One of the criticisms that has been aimed at Nintendo in their last few consoles is that it appeared that online play and online networks were hastily thrown together and lacked some of the polish that the competition has. It turns out that it felt that way because key decision-makers at Nintendo were completely unfamiliar with the competition’s consoles. It might take a while for that to really sink in, but I’ll repeat it; key people at Nintendo were so out of the loop that their knowledge of Xbox and PlayStation systems and their online networks were almost non-existent.
It’s a bit of a hard pill to swallow, but when you consider how disinterested Nintendo seems with competing at all with the Wii U it makes a lot of sense. Wii U’s Miiverse was an interesting take on online networking, but there are still complaints about how the Wii U’s online is a bit unwieldy in comparison. I can vouch for how confusing the 3DS can be and how it felt like I had to sign up for different parts of their online services multiple times and how they still use the awful “friend codes” system to add and find friends.
Here is a quote from an anonymous developer on how it was working with Nintendo on Wii U projects.
“We got the chance to talk to some more senior people in Nintendo, via a phone conference, as they were gathering feedback on our development experiences and their toolchain,” the developer wrote.
The discussion started off well enough and covered off our experiences with the hardware and (slow) toolchain and then we steered them towards discussing when the online features might be available. We were told that the features, and the OS updates to support them, would be available before the hardware launch, but only just. There were apparently issues with setting up a large networking infrastructure to rival Sony and Microsoft that they hadn’t envisaged.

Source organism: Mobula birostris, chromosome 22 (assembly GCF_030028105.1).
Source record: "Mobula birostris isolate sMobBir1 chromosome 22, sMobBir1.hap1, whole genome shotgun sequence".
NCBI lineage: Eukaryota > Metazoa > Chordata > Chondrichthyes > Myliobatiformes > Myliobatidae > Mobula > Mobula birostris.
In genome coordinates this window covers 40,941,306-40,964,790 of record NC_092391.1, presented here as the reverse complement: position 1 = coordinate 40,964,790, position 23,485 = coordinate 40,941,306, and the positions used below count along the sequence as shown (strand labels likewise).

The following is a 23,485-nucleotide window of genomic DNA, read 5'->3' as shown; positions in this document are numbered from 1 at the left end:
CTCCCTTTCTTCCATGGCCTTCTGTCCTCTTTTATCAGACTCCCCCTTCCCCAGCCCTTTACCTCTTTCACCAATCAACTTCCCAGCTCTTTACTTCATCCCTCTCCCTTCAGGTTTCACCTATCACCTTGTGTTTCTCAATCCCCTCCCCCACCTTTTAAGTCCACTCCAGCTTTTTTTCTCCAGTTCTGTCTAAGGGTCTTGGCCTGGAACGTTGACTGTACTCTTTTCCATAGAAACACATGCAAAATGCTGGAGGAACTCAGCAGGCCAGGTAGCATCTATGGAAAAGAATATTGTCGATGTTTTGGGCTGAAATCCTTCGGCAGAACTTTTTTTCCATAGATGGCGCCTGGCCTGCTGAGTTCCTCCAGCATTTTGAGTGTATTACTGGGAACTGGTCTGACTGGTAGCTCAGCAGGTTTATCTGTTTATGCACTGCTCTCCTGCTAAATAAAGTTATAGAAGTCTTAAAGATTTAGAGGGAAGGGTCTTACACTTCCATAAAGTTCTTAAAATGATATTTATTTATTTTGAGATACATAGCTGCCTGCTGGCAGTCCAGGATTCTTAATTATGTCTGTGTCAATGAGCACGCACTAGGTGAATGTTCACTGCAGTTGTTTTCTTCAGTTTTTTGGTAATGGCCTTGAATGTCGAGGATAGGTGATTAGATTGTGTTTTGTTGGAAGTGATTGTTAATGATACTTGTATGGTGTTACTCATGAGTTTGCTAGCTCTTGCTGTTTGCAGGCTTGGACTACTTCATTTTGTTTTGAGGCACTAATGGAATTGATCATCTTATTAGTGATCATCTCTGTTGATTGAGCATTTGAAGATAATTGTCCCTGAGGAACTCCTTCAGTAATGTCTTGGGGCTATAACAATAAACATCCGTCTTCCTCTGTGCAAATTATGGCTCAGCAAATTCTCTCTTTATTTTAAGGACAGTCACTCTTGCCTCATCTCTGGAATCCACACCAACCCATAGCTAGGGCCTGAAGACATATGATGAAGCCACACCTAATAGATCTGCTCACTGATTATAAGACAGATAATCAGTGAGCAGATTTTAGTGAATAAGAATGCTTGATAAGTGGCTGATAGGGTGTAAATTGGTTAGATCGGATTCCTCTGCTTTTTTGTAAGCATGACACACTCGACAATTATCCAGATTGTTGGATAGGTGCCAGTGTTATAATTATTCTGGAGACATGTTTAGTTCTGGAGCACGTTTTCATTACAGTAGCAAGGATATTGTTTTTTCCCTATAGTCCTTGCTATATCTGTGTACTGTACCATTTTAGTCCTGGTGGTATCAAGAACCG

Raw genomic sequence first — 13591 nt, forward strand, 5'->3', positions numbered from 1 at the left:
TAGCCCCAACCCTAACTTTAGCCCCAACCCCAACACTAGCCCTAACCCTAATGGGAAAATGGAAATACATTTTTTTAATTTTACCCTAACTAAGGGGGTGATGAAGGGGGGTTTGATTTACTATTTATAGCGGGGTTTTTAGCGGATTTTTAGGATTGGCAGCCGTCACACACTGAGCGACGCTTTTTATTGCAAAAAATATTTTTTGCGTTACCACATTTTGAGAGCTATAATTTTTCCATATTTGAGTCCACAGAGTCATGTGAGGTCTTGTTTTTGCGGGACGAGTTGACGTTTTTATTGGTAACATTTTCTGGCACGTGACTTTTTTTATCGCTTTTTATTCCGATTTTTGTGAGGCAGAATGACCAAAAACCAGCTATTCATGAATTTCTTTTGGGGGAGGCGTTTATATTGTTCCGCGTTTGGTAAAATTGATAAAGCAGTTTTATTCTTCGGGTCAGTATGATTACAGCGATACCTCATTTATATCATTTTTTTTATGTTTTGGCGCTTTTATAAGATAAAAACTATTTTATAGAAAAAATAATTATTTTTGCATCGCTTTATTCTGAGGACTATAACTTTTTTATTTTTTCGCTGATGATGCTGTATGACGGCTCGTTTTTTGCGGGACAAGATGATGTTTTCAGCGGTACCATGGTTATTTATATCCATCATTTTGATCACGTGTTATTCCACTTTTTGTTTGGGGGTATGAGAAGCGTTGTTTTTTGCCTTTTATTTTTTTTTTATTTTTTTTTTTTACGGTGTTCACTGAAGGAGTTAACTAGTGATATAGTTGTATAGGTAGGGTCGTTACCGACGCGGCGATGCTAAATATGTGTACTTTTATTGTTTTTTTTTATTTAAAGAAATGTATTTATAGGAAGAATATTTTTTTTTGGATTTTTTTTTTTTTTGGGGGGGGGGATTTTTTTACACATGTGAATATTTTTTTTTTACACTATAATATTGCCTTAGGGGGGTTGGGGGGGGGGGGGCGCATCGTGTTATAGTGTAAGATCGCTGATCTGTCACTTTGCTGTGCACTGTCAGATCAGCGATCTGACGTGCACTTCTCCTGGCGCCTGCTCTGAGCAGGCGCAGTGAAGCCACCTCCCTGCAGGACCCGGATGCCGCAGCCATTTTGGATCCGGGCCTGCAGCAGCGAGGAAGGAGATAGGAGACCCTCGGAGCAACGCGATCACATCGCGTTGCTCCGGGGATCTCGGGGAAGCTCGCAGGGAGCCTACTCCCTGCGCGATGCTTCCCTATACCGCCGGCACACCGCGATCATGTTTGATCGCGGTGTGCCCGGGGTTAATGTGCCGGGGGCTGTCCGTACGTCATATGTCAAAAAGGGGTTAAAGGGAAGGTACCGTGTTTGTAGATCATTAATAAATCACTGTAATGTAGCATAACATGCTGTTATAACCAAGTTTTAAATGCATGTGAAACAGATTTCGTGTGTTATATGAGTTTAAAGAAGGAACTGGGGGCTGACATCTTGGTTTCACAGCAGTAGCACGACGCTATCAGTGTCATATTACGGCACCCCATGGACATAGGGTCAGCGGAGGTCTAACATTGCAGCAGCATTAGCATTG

This was surprising to hear, as we would have thought that they had plenty of time to work on these features as it had been announced months before, so we probed a little deeper and asked how certain scenarios might work with the Mii friends and networking, all the time referencing how Xbox Live and PSN achieve the same thing. At some point in this conversation we were informed that it was no good referencing Live and PSN as nobody in their development teams used those systems (!) so could we provide more detailed explanations for them?”